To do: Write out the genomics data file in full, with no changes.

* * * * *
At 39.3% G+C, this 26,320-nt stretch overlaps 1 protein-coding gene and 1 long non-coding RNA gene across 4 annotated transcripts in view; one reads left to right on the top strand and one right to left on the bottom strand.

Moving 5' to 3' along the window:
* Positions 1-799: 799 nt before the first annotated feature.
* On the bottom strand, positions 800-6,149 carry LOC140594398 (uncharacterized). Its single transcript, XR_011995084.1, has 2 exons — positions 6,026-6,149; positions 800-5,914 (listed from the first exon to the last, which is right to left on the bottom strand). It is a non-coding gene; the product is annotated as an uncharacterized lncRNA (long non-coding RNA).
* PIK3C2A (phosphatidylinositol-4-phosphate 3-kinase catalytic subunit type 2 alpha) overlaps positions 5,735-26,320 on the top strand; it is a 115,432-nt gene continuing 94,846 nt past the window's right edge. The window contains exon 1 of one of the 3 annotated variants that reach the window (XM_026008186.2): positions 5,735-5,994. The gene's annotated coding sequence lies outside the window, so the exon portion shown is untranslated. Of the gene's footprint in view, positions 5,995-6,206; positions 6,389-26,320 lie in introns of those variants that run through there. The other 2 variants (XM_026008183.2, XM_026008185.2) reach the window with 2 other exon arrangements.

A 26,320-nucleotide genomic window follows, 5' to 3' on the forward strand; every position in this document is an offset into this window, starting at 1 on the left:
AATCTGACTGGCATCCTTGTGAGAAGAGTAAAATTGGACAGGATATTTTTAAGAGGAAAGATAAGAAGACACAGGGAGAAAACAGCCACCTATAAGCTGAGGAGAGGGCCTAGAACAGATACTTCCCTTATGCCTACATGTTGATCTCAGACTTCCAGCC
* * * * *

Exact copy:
At 39.3% G+C, this 26,320-nt stretch overlaps 1 protein-coding gene and 1 long non-coding RNA gene across 4 annotated transcripts in view; one reads left to right on the top strand and one right to left on the bottom strand.

Moving 5' to 3' along the window:
* Positions 1-799: 799 nt before the first annotated feature.
* On the bottom strand, positions 800-6,149 carry LOC140594398 (uncharacterized). Its single transcript, XR_011995084.1, has 2 exons — positions 6,026-6,149; positions 800-5,914 (listed from the first exon to the last, which is right to left on the bottom strand). It is a non-coding gene; the product is annotated as an uncharacterized lncRNA (long non-coding RNA).
* PIK3C2A (phosphatidylinositol-4-phosphate 3-kinase catalytic subunit type 2 alpha) overlaps positions 5,735-26,320 on the top strand; it is a 115,432-nt gene continuing 94,846 nt past the window's right edge. The window contains exon 1 of one of the 3 annotated variants that reach the window (XM_026008186.2): positions 5,735-5,994. The gene's annotated coding sequence lies outside the window, so the exon portion shown is untranslated. Of the gene's footprint in view, positions 5,995-6,206; positions 6,389-26,320 lie in introns of those variants that run through there. The other 2 variants (XM_026008183.2, XM_026008185.2) reach the window with 2 other exon arrangements.

A 26,320-nucleotide genomic window follows, 5' to 3' on the forward strand; every position in this document is an offset into this window, starting at 1 on the left:
AATCTGACTGGCATCCTTGTGAGAAGAGTAAAATTGGACAGGATATTTTTAAGAGGAAAGATAAGAAGACACAGGGAGAAAACAGCCACCTATAAGCTGAGGAGAGGGCCTAGAACAGATACTTCCCTTATGCCTACATGTTGATCTCAGACTTCCAGCC